Some names have a meaning but some don't. It's a nickname thing. How many people make up nicknames for themselves? Pretty lame if you ask me, actually kind of awesome that way in Brasil EVERYBODY has a nickname.
     
  5. Desert Rat

    Desert Rat New Member

    Dec 19, 2000
    Phoenix, AZ
    OK, thanks. So I guess you guys are saying that regular people in Brazil also have one-word names, not just soccer players? And I'm also gathering that some names really do mean something, like the Ratinho example.

    Lots of people have nicknames but the difference in Brazil seems to be that the nickname becomes their only publicly known name. Their Christian name is almost forgotten once they take their nickname.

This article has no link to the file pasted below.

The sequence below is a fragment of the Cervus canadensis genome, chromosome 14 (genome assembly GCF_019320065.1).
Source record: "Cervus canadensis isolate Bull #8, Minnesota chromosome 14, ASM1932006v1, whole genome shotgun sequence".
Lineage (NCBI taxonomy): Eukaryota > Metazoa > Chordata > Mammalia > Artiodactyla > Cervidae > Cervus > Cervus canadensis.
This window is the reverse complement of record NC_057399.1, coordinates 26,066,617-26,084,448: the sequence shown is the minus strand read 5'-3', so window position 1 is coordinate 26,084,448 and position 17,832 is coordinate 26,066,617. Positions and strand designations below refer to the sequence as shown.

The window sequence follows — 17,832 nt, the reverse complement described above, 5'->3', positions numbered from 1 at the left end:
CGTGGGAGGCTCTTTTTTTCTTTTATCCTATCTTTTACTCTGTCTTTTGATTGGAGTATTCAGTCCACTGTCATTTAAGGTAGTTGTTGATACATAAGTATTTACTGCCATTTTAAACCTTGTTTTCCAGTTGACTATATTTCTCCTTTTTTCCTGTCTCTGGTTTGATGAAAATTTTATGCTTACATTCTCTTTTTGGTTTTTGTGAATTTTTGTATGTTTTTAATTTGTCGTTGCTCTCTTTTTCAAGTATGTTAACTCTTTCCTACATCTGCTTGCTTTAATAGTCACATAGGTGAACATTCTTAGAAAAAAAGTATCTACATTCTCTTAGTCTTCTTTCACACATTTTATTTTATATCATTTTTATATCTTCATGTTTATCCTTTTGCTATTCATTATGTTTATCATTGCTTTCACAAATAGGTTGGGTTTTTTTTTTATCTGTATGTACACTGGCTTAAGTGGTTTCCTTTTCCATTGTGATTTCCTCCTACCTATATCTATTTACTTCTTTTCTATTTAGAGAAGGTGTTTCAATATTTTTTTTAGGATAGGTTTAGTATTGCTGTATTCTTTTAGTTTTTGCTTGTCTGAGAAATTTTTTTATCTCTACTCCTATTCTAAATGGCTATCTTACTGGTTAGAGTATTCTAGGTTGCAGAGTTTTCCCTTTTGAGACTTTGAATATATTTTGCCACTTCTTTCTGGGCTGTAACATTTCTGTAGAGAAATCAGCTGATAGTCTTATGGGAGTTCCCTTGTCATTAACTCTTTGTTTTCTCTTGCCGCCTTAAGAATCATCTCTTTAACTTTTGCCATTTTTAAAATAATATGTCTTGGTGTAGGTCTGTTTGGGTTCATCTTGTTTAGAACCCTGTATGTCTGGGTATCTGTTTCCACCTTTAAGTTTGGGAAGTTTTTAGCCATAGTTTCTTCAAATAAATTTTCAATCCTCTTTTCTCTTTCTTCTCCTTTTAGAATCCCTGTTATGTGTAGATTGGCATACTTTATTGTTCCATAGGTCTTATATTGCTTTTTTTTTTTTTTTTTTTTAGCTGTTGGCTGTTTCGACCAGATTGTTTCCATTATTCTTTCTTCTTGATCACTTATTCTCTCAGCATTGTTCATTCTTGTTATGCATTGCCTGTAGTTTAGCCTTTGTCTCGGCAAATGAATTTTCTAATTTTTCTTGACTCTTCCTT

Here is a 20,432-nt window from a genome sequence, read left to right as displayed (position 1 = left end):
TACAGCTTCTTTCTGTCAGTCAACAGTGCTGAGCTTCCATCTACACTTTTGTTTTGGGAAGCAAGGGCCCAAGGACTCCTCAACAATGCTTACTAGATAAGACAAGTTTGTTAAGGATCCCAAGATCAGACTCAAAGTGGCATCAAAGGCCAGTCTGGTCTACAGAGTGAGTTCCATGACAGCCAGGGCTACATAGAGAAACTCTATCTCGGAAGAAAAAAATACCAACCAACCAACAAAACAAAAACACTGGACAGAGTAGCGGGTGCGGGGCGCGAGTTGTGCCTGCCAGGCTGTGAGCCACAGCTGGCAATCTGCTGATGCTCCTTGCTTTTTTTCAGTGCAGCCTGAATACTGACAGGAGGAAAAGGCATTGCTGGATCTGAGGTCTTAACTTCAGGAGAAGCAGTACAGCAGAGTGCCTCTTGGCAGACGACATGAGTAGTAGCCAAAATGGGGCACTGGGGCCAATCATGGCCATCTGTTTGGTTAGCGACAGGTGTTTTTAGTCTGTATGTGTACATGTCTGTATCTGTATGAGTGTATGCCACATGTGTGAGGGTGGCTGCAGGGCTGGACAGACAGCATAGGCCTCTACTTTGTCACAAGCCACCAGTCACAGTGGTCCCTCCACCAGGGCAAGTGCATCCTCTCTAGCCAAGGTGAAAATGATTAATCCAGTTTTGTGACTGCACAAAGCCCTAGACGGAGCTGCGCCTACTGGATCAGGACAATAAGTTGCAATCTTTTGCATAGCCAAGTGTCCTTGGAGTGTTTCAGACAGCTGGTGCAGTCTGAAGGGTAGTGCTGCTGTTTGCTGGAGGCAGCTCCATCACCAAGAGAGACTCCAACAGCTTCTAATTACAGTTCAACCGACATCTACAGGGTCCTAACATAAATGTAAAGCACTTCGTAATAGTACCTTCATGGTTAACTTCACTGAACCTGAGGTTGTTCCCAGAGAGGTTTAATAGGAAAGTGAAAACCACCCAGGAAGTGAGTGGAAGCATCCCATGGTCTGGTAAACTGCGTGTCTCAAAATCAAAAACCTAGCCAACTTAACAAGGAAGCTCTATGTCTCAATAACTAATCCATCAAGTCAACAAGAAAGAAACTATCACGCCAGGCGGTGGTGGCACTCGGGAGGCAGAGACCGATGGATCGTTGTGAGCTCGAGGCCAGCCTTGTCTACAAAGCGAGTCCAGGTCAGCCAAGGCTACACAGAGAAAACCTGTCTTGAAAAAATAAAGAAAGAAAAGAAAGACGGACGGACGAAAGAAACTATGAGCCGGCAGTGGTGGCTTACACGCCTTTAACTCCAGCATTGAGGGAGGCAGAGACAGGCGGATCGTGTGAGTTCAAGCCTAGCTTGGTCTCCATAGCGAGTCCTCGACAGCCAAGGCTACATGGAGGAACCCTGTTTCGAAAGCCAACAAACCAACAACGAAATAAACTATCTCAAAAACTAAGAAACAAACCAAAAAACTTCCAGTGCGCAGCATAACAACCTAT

6. Ombak

    Ombak Moderator
    Staff Member

    Apr 19, 1999
    Irvine, CA
    Club:
    Flamengo Rio Janeiro
    Nat'l Team:
    Brazil
    *sigh*

    Why do people make such a big deal about this? So a soccer player in Brazil is often referred to by his nickname. Big f*** deal, His real name is not forgotten or anything.

    In fact outside of soccer and crime, this is a rarity, while many people have nicknames they are widely known by their given names.
     
  7. Desert Rat

    Desert Rat New Member

    Dec 19, 2000
    Phoenix, AZ
    Dude...calm down! I was just interested in the origins of this phenomenon in Brazil. I'm a cultural observer and this is unique to Brazil so it's interesting. Not sure how you think this is a big deal.
     
  8. Ombak

    Ombak Moderator
    Staff Member

    Apr 19, 1999
    Irvine, CA